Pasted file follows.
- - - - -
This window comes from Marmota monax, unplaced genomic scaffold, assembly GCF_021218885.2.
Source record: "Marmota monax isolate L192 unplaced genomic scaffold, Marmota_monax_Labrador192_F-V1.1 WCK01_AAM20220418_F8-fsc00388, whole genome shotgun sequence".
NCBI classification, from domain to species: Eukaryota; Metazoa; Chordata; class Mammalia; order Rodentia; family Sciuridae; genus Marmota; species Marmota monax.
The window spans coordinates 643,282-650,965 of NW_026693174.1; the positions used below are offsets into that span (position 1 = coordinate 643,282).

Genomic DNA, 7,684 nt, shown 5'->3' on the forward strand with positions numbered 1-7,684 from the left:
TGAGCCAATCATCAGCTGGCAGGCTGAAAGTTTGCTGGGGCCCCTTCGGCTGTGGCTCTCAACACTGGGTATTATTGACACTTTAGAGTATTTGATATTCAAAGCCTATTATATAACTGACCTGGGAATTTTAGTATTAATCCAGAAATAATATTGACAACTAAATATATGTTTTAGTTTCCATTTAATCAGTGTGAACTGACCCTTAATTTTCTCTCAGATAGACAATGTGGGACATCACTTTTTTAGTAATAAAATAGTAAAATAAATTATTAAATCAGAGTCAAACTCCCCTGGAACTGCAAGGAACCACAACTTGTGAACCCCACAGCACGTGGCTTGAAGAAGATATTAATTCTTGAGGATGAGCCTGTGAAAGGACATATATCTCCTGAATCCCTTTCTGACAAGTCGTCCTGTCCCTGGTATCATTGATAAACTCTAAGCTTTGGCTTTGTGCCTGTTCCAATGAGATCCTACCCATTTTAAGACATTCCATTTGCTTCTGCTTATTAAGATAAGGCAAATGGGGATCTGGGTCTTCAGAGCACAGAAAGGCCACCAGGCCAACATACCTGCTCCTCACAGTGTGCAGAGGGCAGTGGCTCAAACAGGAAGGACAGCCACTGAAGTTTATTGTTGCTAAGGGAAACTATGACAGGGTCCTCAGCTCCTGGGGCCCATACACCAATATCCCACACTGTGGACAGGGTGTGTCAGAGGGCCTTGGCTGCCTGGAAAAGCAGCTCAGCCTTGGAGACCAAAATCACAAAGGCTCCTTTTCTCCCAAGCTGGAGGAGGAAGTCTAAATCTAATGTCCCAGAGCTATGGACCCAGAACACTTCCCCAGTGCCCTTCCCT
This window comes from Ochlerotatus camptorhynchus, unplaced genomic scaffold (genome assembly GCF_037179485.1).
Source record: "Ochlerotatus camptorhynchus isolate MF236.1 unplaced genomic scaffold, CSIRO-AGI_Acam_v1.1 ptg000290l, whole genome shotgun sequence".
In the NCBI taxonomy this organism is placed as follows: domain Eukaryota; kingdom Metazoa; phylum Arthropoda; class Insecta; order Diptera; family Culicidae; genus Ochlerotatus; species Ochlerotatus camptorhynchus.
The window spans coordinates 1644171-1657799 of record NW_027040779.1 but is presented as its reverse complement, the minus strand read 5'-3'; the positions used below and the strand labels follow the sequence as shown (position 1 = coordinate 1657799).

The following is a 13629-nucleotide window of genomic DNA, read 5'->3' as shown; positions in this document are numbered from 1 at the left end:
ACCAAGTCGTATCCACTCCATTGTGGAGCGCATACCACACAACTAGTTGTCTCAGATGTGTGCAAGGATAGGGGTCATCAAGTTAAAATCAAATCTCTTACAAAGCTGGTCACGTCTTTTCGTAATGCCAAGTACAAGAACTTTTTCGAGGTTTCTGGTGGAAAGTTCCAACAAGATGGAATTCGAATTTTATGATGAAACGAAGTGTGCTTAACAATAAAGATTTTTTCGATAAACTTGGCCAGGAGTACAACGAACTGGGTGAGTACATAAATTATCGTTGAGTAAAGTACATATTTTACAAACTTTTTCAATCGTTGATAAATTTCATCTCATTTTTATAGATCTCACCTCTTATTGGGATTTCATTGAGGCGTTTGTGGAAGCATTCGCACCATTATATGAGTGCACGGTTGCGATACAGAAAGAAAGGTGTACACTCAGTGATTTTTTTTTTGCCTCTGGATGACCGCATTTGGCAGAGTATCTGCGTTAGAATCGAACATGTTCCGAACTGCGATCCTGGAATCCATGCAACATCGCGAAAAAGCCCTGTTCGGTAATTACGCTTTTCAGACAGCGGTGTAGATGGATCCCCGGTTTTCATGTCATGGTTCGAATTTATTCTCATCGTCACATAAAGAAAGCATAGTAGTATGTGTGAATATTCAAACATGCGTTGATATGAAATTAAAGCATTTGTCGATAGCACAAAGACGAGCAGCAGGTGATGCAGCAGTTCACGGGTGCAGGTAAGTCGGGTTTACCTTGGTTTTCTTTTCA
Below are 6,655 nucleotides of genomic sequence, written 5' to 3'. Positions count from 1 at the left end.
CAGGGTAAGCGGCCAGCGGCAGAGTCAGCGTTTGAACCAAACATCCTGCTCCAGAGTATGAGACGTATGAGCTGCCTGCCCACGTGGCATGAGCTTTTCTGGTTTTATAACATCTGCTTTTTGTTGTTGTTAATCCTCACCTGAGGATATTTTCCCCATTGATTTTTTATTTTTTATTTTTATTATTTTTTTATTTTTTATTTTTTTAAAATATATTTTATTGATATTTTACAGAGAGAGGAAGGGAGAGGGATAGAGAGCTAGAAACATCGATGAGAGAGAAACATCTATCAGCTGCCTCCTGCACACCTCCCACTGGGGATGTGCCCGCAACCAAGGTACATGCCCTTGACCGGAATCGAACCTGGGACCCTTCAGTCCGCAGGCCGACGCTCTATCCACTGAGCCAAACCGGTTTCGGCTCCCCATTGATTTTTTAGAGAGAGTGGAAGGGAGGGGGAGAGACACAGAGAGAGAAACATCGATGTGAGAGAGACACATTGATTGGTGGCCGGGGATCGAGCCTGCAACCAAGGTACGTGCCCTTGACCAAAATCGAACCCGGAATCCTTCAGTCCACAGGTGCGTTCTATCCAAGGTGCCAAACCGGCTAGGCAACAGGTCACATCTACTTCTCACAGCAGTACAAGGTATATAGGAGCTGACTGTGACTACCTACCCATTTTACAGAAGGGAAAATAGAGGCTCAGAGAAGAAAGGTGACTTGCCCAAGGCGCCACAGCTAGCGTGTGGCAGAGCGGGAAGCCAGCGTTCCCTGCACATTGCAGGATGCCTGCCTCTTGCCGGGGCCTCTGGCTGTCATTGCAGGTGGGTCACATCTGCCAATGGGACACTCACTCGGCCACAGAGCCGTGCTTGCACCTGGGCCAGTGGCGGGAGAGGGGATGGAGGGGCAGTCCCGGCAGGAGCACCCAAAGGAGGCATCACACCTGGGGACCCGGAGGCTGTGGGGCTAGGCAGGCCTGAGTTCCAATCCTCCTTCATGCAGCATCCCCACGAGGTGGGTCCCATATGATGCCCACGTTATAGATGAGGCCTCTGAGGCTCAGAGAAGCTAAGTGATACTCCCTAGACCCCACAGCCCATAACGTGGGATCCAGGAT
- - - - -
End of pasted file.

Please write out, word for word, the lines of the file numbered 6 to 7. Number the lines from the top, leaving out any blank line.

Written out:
TGAGCCAATCATCAGCTGGCAGGCTGAAAGTTTGCTGGGGCCCCTTCGGCTGTGGCTCTCAACACTGGGTATTATTGACACTTTAGAGTATTTGATATTCAAAGCCTATTATATAACTGACCTGGGAATTTTAGTATTAATCCAGAAATAATATTGACAACTAAATATATGTTTTAGTTTCCATTTAATCAGTGTGAACTGACCCTTAATTTTCTCTCAGATAGACAATGTGGGACATCACTTTTTTAGTAATAAAATAGTAAAATAAATTATTAAATCAGAGTCAAACTCCCCTGGAACTGCAAGGAACCACAACTTGTGAACCCCACAGCACGTGGCTTGAAGAAGATATTAATTCTTGAGGATGAGCCTGTGAAAGGACATATATCTCCTGAATCCCTTTCTGACAAGTCGTCCTGTCCCTGGTATCATTGATAAACTCTAAGCTTTGGCTTTGTGCCTGTTCCAATGAGATCCTACCCATTTTAAGACATTCCATTTGCTTCTGCTTATTAAGATAAGGCAAATGGGGATCTGGGTCTTCAGAGCACAGAAAGGCCACCAGGCCAACATACCTGCTCCTCACAGTGTGCAGAGGGCAGTGGCTCAAACAGGAAGGACAGCCACTGAAGTTTATTGTTGCTAAGGGAAACTATGACAGGGTCCTCAGCTCCTGGGGCCCATACACCAATATCCCACACTGTGGACAGGGTGTGTCAGAGGGCCTTGGCTGCCTGGAAAAGCAGCTCAGCCTTGGAGACCAAAATCACAAAGGCTCCTTTTCTCCCAAGCTGGAGGAGGAAGTCTAAATCTAATGTCCCAGAGCTATGGACCCAGAACACTTCCCCAGTGCCCTTCCCT
This window comes from Ochlerotatus camptorhynchus, unplaced genomic scaffold (genome assembly GCF_037179485.1).